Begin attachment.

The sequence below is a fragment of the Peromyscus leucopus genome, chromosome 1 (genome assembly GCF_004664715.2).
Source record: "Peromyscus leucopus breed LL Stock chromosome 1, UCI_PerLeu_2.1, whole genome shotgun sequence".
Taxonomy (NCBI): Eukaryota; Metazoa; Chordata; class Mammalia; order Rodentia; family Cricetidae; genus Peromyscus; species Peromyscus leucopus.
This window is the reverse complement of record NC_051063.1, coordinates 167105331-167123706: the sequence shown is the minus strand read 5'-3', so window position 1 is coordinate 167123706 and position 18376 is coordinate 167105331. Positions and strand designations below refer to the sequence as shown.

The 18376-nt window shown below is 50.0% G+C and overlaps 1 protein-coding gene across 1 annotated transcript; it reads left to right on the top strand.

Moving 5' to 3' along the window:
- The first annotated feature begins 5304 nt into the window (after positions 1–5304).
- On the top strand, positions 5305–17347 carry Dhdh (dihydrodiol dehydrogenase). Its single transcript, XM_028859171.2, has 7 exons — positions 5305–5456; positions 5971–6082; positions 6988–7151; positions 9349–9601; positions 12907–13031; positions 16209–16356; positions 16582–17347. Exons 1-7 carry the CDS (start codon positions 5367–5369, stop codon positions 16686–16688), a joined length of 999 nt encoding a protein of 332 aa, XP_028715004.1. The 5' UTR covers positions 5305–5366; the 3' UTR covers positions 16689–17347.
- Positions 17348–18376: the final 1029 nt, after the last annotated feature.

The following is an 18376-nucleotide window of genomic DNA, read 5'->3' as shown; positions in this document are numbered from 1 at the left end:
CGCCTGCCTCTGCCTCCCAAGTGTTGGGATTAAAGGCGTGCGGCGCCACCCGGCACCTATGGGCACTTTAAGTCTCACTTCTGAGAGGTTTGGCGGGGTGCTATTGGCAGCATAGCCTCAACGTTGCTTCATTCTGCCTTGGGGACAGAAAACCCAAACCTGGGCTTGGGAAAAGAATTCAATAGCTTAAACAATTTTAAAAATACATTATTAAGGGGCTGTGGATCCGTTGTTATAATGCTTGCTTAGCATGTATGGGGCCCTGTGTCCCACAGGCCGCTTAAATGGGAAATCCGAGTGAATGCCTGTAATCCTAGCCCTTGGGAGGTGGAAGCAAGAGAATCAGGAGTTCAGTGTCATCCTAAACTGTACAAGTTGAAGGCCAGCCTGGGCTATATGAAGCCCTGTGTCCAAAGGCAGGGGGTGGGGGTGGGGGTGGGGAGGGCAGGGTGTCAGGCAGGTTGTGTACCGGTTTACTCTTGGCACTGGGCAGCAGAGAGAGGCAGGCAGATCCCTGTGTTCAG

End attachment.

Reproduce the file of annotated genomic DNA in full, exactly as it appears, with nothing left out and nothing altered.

The sequence below is a fragment of the Peromyscus leucopus genome, chromosome 1 (genome assembly GCF_004664715.2).
Source record: "Peromyscus leucopus breed LL Stock chromosome 1, UCI_PerLeu_2.1, whole genome shotgun sequence".
Taxonomy (NCBI): Eukaryota; Metazoa; Chordata; class Mammalia; order Rodentia; family Cricetidae; genus Peromyscus; species Peromyscus leucopus.
This window is the reverse complement of record NC_051063.1, coordinates 167105331-167123706: the sequence shown is the minus strand read 5'-3', so window position 1 is coordinate 167123706 and position 18376 is coordinate 167105331. Positions and strand designations below refer to the sequence as shown.

The 18376-nt window shown below is 50.0% G+C and overlaps 1 protein-coding gene across 1 annotated transcript; it reads left to right on the top strand.

Moving 5' to 3' along the window:
- The first annotated feature begins 5304 nt into the window (after positions 1–5304).
- On the top strand, positions 5305–17347 carry Dhdh (dihydrodiol dehydrogenase). Its single transcript, XM_028859171.2, has 7 exons — positions 5305–5456; positions 5971–6082; positions 6988–7151; positions 9349–9601; positions 12907–13031; positions 16209–16356; positions 16582–17347. Exons 1-7 carry the CDS (start codon positions 5367–5369, stop codon positions 16686–16688), a joined length of 999 nt encoding a protein of 332 aa, XP_028715004.1. The 5' UTR covers positions 5305–5366; the 3' UTR covers positions 16689–17347.
- Positions 17348–18376: the final 1029 nt, after the last annotated feature.

The following is an 18376-nucleotide window of genomic DNA, read 5'->3' as shown; positions in this document are numbered from 1 at the left end:
CGCCTGCCTCTGCCTCCCAAGTGTTGGGATTAAAGGCGTGCGGCGCCACCCGGCACCTATGGGCACTTTAAGTCTCACTTCTGAGAGGTTTGGCGGGGTGCTATTGGCAGCATAGCCTCAACGTTGCTTCATTCTGCCTTGGGGACAGAAAACCCAAACCTGGGCTTGGGAAAAGAATTCAATAGCTTAAACAATTTTAAAAATACATTATTAAGGGGCTGTGGATCCGTTGTTATAATGCTTGCTTAGCATGTATGGGGCCCTGTGTCCCACAGGCCGCTTAAATGGGAAATCCGAGTGAATGCCTGTAATCCTAGCCCTTGGGAGGTGGAAGCAAGAGAATCAGGAGTTCAGTGTCATCCTAAACTGTACAAGTTGAAGGCCAGCCTGGGCTATATGAAGCCCTGTGTCCAAAGGCAGGGGGTGGGGGTGGGGGTGGGGAGGGCAGGGTGTCAGGCAGGTTGTGTACCGGTTTACTCTTGGCACTGGGCAGCAGAGAGAGGCAGGCAGATCCCTGTGTTCAG